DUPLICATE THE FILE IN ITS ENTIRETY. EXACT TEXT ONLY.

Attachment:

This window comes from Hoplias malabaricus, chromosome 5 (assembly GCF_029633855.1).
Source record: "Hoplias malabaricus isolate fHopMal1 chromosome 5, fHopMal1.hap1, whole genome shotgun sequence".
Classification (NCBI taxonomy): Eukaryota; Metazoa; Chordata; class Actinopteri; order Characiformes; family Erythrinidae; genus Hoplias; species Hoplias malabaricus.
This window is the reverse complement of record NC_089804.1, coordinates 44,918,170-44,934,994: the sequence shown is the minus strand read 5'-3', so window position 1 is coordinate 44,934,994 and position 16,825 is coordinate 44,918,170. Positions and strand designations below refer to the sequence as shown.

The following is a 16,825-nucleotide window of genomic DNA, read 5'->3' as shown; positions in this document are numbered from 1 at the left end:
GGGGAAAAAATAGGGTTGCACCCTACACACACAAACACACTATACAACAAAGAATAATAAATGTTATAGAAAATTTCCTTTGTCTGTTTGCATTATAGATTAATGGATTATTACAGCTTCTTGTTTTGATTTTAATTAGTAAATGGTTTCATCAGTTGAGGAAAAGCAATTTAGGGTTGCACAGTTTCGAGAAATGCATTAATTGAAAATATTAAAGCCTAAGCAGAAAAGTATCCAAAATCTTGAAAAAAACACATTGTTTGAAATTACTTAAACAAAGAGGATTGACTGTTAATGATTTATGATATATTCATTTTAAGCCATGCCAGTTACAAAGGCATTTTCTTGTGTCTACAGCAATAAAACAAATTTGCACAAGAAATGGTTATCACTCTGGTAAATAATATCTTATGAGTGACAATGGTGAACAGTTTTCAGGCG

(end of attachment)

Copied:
This window comes from Hoplias malabaricus, chromosome 5 (assembly GCF_029633855.1).
Source record: "Hoplias malabaricus isolate fHopMal1 chromosome 5, fHopMal1.hap1, whole genome shotgun sequence".
Classification (NCBI taxonomy): Eukaryota; Metazoa; Chordata; class Actinopteri; order Characiformes; family Erythrinidae; genus Hoplias; species Hoplias malabaricus.
This window is the reverse complement of record NC_089804.1, coordinates 44,918,170-44,934,994: the sequence shown is the minus strand read 5'-3', so window position 1 is coordinate 44,934,994 and position 16,825 is coordinate 44,918,170. Positions and strand designations below refer to the sequence as shown.

The following is a 16,825-nucleotide window of genomic DNA, read 5'->3' as shown; positions in this document are numbered from 1 at the left end:
GGGGAAAAAATAGGGTTGCACCCTACACACACAAACACACTATACAACAAAGAATAATAAATGTTATAGAAAATTTCCTTTGTCTGTTTGCATTATAGATTAATGGATTATTACAGCTTCTTGTTTTGATTTTAATTAGTAAATGGTTTCATCAGTTGAGGAAAAGCAATTTAGGGTTGCACAGTTTCGAGAAATGCATTAATTGAAAATATTAAAGCCTAAGCAGAAAAGTATCCAAAATCTTGAAAAAAACACATTGTTTGAAATTACTTAAACAAAGAGGATTGACTGTTAATGATTTATGATATATTCATTTTAAGCCATGCCAGTTACAAAGGCATTTTCTTGTGTCTACAGCAATAAAACAAATTTGCACAAGAAATGGTTATCACTCTGGTAAATAATATCTTATGAGTGACAATGGTGAACAGTTTTCAGGCG